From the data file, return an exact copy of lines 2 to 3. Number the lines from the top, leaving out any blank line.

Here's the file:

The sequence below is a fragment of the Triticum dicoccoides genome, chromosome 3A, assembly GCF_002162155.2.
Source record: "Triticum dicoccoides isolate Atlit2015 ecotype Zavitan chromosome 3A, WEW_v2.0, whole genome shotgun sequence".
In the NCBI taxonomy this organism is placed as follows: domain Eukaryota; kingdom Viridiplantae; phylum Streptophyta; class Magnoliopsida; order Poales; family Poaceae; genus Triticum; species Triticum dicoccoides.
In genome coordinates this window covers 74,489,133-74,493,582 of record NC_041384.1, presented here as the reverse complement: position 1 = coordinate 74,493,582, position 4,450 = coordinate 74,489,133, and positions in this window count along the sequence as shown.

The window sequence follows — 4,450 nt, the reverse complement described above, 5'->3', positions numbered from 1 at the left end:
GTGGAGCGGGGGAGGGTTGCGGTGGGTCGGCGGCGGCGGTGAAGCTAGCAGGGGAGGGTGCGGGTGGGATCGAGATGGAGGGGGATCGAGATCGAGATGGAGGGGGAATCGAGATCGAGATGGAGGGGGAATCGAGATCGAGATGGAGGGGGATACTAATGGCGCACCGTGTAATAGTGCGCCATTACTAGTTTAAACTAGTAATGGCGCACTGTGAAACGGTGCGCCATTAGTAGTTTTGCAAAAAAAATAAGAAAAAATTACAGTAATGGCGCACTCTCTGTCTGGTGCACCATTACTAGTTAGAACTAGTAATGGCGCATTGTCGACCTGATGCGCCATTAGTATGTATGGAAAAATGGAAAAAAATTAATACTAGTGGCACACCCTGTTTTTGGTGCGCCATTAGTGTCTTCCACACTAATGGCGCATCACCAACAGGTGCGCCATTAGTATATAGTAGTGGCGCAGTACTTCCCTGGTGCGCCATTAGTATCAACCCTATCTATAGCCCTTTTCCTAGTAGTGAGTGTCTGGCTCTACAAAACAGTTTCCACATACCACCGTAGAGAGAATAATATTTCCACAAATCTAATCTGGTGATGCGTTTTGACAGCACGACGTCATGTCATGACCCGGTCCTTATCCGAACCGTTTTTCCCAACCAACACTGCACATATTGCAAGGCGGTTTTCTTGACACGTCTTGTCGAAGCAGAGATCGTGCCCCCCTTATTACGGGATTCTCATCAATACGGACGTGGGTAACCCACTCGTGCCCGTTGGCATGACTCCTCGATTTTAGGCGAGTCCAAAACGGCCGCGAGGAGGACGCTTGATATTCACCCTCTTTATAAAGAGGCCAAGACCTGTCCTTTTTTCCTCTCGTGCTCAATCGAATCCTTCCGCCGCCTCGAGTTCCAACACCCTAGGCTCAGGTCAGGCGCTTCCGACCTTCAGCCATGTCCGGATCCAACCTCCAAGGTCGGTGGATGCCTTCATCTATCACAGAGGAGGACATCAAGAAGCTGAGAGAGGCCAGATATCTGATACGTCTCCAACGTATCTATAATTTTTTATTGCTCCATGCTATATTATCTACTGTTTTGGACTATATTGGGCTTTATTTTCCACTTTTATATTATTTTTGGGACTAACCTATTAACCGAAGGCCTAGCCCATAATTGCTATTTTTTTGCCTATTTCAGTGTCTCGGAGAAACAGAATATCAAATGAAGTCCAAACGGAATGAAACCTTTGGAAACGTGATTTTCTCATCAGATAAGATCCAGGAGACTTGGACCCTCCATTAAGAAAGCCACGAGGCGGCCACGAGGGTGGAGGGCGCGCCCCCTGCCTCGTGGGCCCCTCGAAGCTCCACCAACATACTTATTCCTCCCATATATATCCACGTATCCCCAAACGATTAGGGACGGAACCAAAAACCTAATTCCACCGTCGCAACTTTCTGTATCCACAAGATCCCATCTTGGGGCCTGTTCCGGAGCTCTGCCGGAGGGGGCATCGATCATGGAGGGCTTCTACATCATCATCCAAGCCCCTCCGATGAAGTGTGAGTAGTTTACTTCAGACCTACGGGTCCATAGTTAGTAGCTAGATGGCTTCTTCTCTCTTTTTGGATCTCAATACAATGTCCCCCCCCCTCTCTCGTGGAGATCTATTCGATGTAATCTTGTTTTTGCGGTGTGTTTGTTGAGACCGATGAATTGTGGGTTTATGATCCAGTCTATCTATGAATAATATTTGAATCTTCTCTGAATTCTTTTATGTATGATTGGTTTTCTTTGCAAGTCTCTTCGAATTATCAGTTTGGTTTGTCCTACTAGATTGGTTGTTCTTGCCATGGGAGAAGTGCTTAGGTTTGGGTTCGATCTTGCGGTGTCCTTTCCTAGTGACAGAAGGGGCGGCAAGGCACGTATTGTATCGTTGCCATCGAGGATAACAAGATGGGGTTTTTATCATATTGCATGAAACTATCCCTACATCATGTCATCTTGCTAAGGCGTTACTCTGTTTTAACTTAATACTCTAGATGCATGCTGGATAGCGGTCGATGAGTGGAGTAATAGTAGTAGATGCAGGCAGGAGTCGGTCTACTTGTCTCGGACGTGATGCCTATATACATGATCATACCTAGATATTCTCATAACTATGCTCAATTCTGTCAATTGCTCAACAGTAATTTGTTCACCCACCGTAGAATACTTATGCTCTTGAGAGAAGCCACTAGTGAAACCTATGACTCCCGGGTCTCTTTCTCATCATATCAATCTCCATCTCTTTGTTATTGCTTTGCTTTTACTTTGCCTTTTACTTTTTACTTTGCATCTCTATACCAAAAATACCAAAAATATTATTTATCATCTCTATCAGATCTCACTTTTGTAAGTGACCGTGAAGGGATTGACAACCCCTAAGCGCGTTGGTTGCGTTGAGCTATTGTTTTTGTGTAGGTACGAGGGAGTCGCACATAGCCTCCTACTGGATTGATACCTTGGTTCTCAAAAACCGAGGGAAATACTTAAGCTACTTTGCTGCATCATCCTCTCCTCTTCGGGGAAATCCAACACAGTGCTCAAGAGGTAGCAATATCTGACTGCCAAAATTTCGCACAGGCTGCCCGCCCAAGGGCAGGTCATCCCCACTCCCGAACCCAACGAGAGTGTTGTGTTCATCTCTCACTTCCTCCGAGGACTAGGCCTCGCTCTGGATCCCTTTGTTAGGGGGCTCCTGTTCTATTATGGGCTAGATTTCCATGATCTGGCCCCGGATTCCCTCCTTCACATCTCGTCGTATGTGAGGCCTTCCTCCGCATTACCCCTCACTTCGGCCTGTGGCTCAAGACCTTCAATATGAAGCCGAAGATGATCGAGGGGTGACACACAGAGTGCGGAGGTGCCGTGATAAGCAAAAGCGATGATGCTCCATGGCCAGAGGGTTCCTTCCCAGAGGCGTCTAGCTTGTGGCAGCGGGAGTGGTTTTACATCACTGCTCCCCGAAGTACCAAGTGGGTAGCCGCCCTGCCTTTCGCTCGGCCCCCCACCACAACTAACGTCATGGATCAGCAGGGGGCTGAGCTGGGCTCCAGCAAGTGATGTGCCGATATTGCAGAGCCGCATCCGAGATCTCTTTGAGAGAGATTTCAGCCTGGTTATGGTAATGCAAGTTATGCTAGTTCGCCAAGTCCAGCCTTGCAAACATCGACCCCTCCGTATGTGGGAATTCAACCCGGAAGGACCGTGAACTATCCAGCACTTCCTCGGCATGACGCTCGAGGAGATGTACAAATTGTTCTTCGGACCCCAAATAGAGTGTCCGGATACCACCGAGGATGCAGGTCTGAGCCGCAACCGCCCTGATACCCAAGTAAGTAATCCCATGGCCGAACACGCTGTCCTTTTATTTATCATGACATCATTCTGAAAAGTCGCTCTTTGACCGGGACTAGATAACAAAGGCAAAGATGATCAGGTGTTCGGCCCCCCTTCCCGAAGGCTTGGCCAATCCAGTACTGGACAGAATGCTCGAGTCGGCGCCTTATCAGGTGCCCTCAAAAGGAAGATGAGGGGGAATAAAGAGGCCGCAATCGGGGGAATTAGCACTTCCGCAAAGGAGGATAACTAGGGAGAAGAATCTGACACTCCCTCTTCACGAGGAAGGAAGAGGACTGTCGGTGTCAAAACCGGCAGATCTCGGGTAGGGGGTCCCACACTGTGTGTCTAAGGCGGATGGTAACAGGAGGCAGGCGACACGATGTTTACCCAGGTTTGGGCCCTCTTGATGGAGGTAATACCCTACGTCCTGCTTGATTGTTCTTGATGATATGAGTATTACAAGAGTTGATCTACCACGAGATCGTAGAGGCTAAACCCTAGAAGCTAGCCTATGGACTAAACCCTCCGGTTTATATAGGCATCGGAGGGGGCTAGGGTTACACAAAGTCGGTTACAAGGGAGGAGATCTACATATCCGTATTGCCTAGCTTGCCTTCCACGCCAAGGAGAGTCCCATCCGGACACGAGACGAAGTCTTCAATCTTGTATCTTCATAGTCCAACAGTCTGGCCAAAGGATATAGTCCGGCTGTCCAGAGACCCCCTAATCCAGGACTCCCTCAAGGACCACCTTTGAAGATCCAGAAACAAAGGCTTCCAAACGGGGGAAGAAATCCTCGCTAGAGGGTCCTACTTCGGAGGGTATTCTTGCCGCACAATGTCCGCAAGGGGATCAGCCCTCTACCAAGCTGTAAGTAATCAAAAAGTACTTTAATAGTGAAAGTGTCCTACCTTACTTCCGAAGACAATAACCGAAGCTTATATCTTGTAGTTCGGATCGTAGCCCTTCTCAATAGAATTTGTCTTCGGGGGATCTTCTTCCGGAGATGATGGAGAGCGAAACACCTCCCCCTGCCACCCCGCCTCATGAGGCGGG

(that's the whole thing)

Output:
Source record: "Triticum dicoccoides isolate Atlit2015 ecotype Zavitan chromosome 3A, WEW_v2.0, whole genome shotgun sequence".
In the NCBI taxonomy this organism is placed as follows: domain Eukaryota; kingdom Viridiplantae; phylum Streptophyta; class Magnoliopsida; order Poales; family Poaceae; genus Triticum; species Triticum dicoccoides.